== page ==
Average Temperature Departure from Normal
Percentage Precipitation
Snowfall
Snow Depth

Midwest Weekly Highlights - February 8-14, 2009


A Taste of Spring

The second week in February saw temperatures soar well above normal with precipitation much above normal in most areas.

For the first time since early January, temperatures were well above normal across the entire region this week. Average daily temperatures ranged from 8°F above normal in western Minnesota to 17°F above normal in southern Kentucky (Figure 1). Most of the region east of the Mississippi River experienced departures from 13°F to 16°F above normal. Record high temperatures were recorded from Missouri to Ohio February 9 to February 11.

With the exception of western Wisconsin and southeastern Kentucky, precipitation was from 200 percent to 500 percent of normal this week (Figure 2). Most of the precipitation occurred with a major storm that moved through the Midwest the middle of the week. Significant snow was generally limited to northeastern Minnesota, northwestern Wisconsin, and across the southern half of Iowa (Figure 3). At the end of the week snow depth of 4 inches or more was generally limited to the northern two-thirds of Minnesota, the northern half of Wisconsin, and the northern third of Michigan (Figure 4).

There was little change in the status of drought in the Midwest on the February 10 U.S. Drought Monitor. Dry conditions extended from southeastern Minnesota into the Michigan U. P., with Severe Drought in north-central Wisconsin (Figure 5).
 

Major Storm Rakes the Midwest

The week started out with a day of cooler weather as high pressure drifted across the Midwest, but by the morning of February 9 strong southerly winds became established across the Midwest as a storm strengthened in the Central Plains (Figure 6). High temperatures on February 9 reached the 60s as far north as southern Iowa, northern Illinois, and southern Michigan (Figure 7), the first of three days with unseasonably warm weather in the southeastern half of the region. While the southern Midwest enjoyed mild weather, sub-freezing temperatures resulted in freezing rain across northern Minnesota as precipitation advanced northward. The low pressure system moved northeast into northern Minnesota by the morning of February 10, trailing a cold front through Iowa and Missouri. Favorable upper level wind profiles and warm, unstable air set the stage for severe weather ahead of the cold front. A few severe storms occurred on February 9 with some damage due to high winds. Severe storms erupted again on February 10 in southwestern Missouri, including one that produced tornado, rated EF-1, that damaged two dozen homes and businesses in Springfield, MO (Greene County).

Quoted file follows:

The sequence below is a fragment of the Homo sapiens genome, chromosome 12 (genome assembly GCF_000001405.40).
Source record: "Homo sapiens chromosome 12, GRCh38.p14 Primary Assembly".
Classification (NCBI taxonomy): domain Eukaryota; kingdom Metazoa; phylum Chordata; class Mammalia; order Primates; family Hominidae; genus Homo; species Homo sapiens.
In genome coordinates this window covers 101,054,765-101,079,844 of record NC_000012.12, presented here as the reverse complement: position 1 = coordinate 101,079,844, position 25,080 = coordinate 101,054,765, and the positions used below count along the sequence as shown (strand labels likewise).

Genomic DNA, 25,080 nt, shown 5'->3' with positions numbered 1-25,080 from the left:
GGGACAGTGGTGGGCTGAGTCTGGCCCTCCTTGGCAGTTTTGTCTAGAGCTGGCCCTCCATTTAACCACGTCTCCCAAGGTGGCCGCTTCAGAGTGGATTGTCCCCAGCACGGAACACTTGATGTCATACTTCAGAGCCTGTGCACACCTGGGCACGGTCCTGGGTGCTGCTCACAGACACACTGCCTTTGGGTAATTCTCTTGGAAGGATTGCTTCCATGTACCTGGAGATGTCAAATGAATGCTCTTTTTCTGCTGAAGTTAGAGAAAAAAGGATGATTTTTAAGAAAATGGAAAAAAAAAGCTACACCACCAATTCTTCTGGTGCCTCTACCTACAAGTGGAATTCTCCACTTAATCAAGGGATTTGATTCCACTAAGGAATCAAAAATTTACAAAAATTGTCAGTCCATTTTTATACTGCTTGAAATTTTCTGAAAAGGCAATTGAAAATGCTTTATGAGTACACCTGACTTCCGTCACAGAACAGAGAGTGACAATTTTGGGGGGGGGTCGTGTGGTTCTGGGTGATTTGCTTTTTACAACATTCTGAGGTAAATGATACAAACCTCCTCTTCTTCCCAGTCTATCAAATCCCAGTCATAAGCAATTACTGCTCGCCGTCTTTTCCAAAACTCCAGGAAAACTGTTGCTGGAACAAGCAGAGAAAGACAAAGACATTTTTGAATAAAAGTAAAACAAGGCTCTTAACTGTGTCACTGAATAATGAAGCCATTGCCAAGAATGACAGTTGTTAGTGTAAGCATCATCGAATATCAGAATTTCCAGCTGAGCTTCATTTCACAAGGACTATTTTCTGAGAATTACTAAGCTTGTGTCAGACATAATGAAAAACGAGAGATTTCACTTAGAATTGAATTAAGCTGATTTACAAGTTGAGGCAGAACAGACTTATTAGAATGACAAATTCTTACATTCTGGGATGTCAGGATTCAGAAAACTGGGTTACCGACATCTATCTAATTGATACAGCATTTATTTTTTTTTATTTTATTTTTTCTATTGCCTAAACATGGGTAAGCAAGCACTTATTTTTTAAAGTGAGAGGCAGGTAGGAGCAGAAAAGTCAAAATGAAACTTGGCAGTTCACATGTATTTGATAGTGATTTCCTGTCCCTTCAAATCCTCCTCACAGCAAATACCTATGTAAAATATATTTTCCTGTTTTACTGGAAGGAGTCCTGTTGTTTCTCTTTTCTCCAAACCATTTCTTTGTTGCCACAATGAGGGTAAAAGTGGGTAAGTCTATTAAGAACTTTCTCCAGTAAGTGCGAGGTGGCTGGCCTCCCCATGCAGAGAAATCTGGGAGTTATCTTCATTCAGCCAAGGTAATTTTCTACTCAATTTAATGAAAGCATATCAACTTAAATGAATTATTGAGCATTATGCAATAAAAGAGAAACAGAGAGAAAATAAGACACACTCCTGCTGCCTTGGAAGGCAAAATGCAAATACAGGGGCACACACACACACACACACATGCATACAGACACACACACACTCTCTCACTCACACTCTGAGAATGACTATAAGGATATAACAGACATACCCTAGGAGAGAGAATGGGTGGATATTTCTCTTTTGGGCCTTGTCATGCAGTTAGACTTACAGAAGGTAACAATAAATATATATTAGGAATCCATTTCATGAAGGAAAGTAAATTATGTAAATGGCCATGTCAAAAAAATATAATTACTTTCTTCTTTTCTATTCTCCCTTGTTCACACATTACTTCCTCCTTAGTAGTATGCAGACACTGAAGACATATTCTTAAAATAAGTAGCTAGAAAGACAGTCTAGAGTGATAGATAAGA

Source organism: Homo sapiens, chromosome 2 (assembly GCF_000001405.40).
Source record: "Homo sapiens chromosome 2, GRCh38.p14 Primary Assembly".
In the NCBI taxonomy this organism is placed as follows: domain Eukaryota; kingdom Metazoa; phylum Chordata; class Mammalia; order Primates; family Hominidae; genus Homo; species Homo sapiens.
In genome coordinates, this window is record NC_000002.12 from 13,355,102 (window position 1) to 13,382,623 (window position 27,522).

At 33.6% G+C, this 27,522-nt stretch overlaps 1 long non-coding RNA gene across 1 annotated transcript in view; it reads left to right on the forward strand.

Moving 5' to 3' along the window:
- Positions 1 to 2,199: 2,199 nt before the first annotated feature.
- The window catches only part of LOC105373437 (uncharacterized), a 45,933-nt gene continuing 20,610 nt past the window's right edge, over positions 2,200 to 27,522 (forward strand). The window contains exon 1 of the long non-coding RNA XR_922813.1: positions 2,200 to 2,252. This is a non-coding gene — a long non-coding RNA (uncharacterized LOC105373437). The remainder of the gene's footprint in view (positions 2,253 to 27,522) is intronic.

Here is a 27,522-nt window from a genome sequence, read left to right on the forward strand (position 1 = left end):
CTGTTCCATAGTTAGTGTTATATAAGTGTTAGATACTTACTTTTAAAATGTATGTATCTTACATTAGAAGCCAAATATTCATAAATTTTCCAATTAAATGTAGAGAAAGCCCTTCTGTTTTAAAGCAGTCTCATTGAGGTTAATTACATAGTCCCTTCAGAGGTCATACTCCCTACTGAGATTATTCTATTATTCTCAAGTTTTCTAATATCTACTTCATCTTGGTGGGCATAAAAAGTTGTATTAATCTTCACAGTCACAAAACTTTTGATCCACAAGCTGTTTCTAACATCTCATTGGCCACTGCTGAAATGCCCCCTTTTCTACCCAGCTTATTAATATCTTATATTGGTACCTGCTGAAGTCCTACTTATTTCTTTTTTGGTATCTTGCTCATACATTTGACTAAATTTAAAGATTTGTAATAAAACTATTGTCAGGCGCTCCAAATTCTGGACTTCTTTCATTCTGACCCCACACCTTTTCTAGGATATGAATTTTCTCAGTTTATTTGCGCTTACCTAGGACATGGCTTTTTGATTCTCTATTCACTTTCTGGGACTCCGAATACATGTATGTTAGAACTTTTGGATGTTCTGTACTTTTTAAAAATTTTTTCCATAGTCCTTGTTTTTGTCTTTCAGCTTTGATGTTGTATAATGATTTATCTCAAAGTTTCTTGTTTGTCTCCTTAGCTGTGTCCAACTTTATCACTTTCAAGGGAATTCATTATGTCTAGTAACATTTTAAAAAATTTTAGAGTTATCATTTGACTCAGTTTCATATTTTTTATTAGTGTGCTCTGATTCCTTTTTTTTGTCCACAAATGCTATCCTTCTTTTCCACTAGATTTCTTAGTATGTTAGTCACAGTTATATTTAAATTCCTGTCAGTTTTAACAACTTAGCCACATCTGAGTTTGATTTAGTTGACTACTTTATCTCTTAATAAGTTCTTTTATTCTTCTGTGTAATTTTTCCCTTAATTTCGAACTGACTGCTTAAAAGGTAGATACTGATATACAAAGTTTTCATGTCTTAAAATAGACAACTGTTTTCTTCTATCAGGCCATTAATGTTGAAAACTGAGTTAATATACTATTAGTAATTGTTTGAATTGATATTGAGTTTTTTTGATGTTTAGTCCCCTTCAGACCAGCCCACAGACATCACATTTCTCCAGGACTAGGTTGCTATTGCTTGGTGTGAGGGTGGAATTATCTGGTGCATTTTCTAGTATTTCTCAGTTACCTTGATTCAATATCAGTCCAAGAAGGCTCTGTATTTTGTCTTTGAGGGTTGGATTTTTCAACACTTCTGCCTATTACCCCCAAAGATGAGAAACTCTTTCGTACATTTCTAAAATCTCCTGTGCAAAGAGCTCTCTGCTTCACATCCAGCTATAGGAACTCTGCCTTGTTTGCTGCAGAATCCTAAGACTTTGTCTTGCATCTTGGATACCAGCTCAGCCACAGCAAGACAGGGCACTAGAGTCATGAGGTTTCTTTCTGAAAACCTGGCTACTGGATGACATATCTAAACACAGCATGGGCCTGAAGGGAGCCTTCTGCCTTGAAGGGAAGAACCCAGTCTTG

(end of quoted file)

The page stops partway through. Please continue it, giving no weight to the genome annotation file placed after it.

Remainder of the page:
On the morning of February 11 a second and more intense low pressure center had developed along the cold front and was moving northeast through Missouri (Figure 8). Heavy rain was occurring ahead of the low, and severe weather developed east and south of the low's path. Tornado watches, high wind warnings, and flash flood and flood watches were in effect for much of the eastern U.S. (Figure 9). In the 24 hours ending at 6:00 a.m. CST on February 11 the heaviest rain occurred from southwestern Missouri across central Illinois (Figure 10). Two to almost 4 inches of rain fell from near St. Louis, MO to Jasper County, IL (Figure 11). Flash flooding was reported in Missouri and Illinois as a result of the heavy rain as the rain ran off the frozen ground and into rivers and streams. in the following 24 hours the heaviest rain fell across central Indiana into northwestern Ohio and in the thumb of Michigan (Figure 12). Severe storms were widespread from southwestern Pennsylvania through Ohio, Kentucky, and into northern Alabama and Georgia. An EF-1 tornado was reported southeast of Muncie, IN (Delaware County), dislodging a barn roof and damaging the roof of a single family home across the street. Severe thunderstorm winds gusting from 60 to 70 mph toppled trees and power lines and caused building damage throughout the affected areas in Kentucky. Ohio, and Indiana.
 

Strong Winds Blast Eastern Midwest

By early evening on February 11, the storm center moved to northern Indiana, and strong winds circulating around the low lashed Illinois and Indiana Figure sfc. Winds gusted to between 45 and 60 mph during the evening hours, resulting in tree, power line damage and some building damage. As the low moved to northern New York by the morning of February 12 (Figure 13), the strong wind gusts continued across Ohio and much of the northeastern U.S. (Figure 14). Scattered power outages were reported across Ohio as a result of the winds.
 

Snowstorm Dumps on Iowa

Another low pressure system developing in the Central Plains on February 13 produced snow across the southern half of Iowa, with amounts ranging from 2 to more than 8 inches. The heaviest snow fell in southwestern Iowa and across the central parts of the state. This storm lost some of its punch as it moved to the Ohio Valley on February 14, and left only 1 to 2.5 inches across northern Illinois, northern Indiana, and southern Wisconsin, with slightly higher amounts over southern Michigan (Figure 15).
 

Flooding Lingers

At the end of the week many rivers in the Midwest were in flood due to ice jams and the heavy rain during the week (Figure 16).

SDH
 

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